Special Report
Student Achievement

Executive Summary

June 07, 2007 5 min read
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Today’s high school graduates are entering a world in which they’ll need at least some college to gain access to decent-paying careers, according to the 2007 edition of Diplomas Count. And those without even a high school diploma will face increasingly bleak labor-market prospects.

This report, Ready for What? Preparing Students for College, Careers, and Life After High School, draws on two national databases to examine the distribution of jobs nationally and within each state, as well as the related education and pay levels.

Executive Summary
What Does ‘Ready’ Mean?
Learning and Earning
Table of Contents

The analysis uses information from the Occupational Information Network, or O*NET, a database developed for the U.S. Department of Labor. O*NET classifies jobs into five “zones,” each defined by various worker attributes, including particular education, training, and experience requirements. By combining that information with another national database—the American Community Survey, conducted by the U.S. Census Bureau—the Editorial Projects in Education Research Center is able to show what proportions of adults nationally and in each state hold occupations in the various job zones, their median earnings, and their average education levels.

The findings underscore that to earn a decent wage in the United States, young people need to anticipate completing at least some college. For Job Zone 3, for which the median annual income is $35,672 nationally, 37 percent of jobholders have some college education and another 26 percent have a bachelor’s degree.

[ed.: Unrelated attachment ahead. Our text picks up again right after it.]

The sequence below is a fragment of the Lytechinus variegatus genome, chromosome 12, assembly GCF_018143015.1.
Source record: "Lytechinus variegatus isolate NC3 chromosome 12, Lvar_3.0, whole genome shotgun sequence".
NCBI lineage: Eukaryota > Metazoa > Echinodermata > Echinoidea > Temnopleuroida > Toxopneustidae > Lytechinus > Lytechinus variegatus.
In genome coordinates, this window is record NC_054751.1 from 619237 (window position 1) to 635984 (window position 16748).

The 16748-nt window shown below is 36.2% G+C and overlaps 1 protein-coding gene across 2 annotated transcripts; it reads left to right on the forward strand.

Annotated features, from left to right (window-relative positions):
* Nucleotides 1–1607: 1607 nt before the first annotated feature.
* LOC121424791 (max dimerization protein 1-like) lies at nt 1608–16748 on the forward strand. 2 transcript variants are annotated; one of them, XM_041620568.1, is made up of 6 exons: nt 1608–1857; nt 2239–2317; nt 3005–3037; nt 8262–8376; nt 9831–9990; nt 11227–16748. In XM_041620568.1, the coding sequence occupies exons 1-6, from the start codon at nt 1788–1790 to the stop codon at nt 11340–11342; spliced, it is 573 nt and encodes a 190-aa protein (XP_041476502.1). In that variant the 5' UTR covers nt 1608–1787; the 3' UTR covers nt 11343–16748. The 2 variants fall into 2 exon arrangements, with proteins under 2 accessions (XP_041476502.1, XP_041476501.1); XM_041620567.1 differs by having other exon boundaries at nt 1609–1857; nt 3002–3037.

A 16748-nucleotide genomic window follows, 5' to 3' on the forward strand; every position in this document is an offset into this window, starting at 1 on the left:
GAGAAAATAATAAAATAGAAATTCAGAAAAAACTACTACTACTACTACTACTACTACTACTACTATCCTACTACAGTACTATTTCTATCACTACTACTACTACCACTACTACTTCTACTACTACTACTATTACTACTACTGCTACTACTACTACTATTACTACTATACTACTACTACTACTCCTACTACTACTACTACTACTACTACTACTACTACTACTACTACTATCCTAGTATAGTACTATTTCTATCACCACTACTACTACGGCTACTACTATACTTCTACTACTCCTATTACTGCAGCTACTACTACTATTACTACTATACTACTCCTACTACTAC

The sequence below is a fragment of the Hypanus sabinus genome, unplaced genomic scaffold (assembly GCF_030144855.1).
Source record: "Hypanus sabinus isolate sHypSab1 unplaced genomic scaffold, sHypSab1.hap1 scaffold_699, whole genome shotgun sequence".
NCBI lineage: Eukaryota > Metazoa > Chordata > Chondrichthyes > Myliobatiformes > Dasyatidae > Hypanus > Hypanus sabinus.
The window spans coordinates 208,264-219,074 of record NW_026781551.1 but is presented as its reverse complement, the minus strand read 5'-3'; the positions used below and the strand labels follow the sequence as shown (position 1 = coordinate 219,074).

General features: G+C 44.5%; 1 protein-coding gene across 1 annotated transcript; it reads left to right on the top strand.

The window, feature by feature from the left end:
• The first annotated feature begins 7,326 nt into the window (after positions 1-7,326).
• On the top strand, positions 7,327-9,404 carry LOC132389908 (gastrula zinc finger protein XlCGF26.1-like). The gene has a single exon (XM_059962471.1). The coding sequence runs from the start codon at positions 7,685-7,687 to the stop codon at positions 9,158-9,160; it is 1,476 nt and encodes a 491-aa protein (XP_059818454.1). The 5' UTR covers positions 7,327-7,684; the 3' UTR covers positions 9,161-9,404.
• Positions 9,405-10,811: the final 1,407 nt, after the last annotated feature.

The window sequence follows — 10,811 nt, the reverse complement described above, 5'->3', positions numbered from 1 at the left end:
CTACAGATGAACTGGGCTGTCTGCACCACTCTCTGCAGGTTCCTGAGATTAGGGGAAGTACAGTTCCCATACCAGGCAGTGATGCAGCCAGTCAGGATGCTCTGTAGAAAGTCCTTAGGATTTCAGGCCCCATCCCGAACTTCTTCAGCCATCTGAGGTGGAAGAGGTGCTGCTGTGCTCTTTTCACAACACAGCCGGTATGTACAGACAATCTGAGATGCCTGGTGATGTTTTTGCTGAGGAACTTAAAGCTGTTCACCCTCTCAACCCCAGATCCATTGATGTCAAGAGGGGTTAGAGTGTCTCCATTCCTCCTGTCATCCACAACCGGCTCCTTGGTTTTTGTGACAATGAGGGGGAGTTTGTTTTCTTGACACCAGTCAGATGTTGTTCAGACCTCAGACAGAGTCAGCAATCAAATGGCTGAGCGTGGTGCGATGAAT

For Job Zone 4, with a median annual income of $50,552, fully 68 percent of jobholders have a bachelor’s degree and 21 percent have some college.

Fewer than one in 10 employees in Job Zone 3 or higher have less than a high school diploma.

At the bottom end of the job-zone classifications, in which workers with a high school diploma or less are concentrated, the median annual income is $12,638 a year.

Policymakers Face Tough Issues

But while it’s clear that more education is associated with higher pay, it’s far less clear what mix of academic and nonacademic skills will best prepare young people for college and careers.

Diplomas Count 2007 highlights some of the tough issues now facing state policymakers and educators as they redesign high school education for the future:

• Students who score higher on mathematics tests in high school tend to earn more in the labor market later on. But while there are benefits to taking advanced math, at least some researchers and economists argue that may be less crucial than developing skills in problem-solving and the ability to apply math in new situations.

• Employers complain more about a lack of “soft” or “applied” skills among high school graduates than they do about inadequate academic skills. For example, young people must also be able to work comfortably with people from other cultures, solve problems creatively, write and speak well, think in a multidisciplinary way, and evaluate information critically. And, like workers of previous generations, they need to be punctual, dependable, and industrious. Yet few schools have explicitly focused on developing soft skills as part of their core mission.